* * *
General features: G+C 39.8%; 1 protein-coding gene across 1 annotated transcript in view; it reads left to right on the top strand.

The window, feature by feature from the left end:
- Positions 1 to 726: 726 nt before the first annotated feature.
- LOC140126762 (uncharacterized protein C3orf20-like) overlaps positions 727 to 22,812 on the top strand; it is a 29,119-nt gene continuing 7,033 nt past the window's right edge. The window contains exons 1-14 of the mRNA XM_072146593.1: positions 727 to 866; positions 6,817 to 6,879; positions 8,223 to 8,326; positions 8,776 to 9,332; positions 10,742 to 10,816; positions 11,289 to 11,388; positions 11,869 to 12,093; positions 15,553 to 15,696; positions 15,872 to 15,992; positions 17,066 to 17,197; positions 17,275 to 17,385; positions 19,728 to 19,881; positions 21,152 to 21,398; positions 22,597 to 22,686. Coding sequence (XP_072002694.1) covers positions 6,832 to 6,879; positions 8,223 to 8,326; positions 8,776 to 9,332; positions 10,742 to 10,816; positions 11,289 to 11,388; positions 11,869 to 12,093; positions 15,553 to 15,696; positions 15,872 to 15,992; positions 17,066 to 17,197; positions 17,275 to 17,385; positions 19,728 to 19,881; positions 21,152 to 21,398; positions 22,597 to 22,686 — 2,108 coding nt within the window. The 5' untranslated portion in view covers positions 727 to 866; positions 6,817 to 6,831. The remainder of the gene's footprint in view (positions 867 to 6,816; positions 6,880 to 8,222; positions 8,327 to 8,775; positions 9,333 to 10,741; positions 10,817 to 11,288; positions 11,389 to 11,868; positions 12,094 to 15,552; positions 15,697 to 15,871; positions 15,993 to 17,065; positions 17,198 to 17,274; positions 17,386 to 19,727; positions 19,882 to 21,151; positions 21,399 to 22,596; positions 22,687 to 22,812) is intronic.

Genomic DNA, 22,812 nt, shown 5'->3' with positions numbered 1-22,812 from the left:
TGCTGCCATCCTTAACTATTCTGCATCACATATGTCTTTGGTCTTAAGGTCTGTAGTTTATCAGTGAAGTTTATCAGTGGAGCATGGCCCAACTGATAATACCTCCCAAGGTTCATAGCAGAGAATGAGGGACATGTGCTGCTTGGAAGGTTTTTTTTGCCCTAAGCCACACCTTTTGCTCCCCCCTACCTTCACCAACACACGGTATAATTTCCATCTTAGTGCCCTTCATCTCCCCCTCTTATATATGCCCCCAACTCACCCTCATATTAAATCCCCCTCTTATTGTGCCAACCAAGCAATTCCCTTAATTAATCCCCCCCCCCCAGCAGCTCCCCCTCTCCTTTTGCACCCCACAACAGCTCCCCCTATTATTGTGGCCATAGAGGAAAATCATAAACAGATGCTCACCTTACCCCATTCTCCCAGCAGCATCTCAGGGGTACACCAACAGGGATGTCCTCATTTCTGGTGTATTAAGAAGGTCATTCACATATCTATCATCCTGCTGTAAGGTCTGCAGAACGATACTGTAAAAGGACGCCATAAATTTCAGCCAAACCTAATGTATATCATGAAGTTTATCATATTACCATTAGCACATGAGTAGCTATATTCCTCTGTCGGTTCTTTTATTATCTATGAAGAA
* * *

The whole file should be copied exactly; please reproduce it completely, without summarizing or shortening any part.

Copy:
General features: G+C 39.8%; 1 protein-coding gene across 1 annotated transcript in view; it reads left to right on the top strand.

The window, feature by feature from the left end:
- Positions 1 to 726: 726 nt before the first annotated feature.
- LOC140126762 (uncharacterized protein C3orf20-like) overlaps positions 727 to 22,812 on the top strand; it is a 29,119-nt gene continuing 7,033 nt past the window's right edge. The window contains exons 1-14 of the mRNA XM_072146593.1: positions 727 to 866; positions 6,817 to 6,879; positions 8,223 to 8,326; positions 8,776 to 9,332; positions 10,742 to 10,816; positions 11,289 to 11,388; positions 11,869 to 12,093; positions 15,553 to 15,696; positions 15,872 to 15,992; positions 17,066 to 17,197; positions 17,275 to 17,385; positions 19,728 to 19,881; positions 21,152 to 21,398; positions 22,597 to 22,686. Coding sequence (XP_072002694.1) covers positions 6,832 to 6,879; positions 8,223 to 8,326; positions 8,776 to 9,332; positions 10,742 to 10,816; positions 11,289 to 11,388; positions 11,869 to 12,093; positions 15,553 to 15,696; positions 15,872 to 15,992; positions 17,066 to 17,197; positions 17,275 to 17,385; positions 19,728 to 19,881; positions 21,152 to 21,398; positions 22,597 to 22,686 — 2,108 coding nt within the window. The 5' untranslated portion in view covers positions 727 to 866; positions 6,817 to 6,831. The remainder of the gene's footprint in view (positions 867 to 6,816; positions 6,880 to 8,222; positions 8,327 to 8,775; positions 9,333 to 10,741; positions 10,817 to 11,288; positions 11,389 to 11,868; positions 12,094 to 15,552; positions 15,697 to 15,871; positions 15,993 to 17,065; positions 17,198 to 17,274; positions 17,386 to 19,727; positions 19,882 to 21,151; positions 21,399 to 22,596; positions 22,687 to 22,812) is intronic.

Genomic DNA, 22,812 nt, shown 5'->3' with positions numbered 1-22,812 from the left:
TGCTGCCATCCTTAACTATTCTGCATCACATATGTCTTTGGTCTTAAGGTCTGTAGTTTATCAGTGAAGTTTATCAGTGGAGCATGGCCCAACTGATAATACCTCCCAAGGTTCATAGCAGAGAATGAGGGACATGTGCTGCTTGGAAGGTTTTTTTTGCCCTAAGCCACACCTTTTGCTCCCCCCTACCTTCACCAACACACGGTATAATTTCCATCTTAGTGCCCTTCATCTCCCCCTCTTATATATGCCCCCAACTCACCCTCATATTAAATCCCCCTCTTATTGTGCCAACCAAGCAATTCCCTTAATTAATCCCCCCCCCCCAGCAGCTCCCCCTCTCCTTTTGCACCCCACAACAGCTCCCCCTATTATTGTGGCCATAGAGGAAAATCATAAACAGATGCTCACCTTACCCCATTCTCCCAGCAGCATCTCAGGGGTACACCAACAGGGATGTCCTCATTTCTGGTGTATTAAGAAGGTCATTCACATATCTATCATCCTGCTGTAAGGTCTGCAGAACGATACTGTAAAAGGACGCCATAAATTTCAGCCAAACCTAATGTATATCATGAAGTTTATCATATTACCATTAGCACATGAGTAGCTATATTCCTCTGTCGGTTCTTTTATTATCTATGAAGAA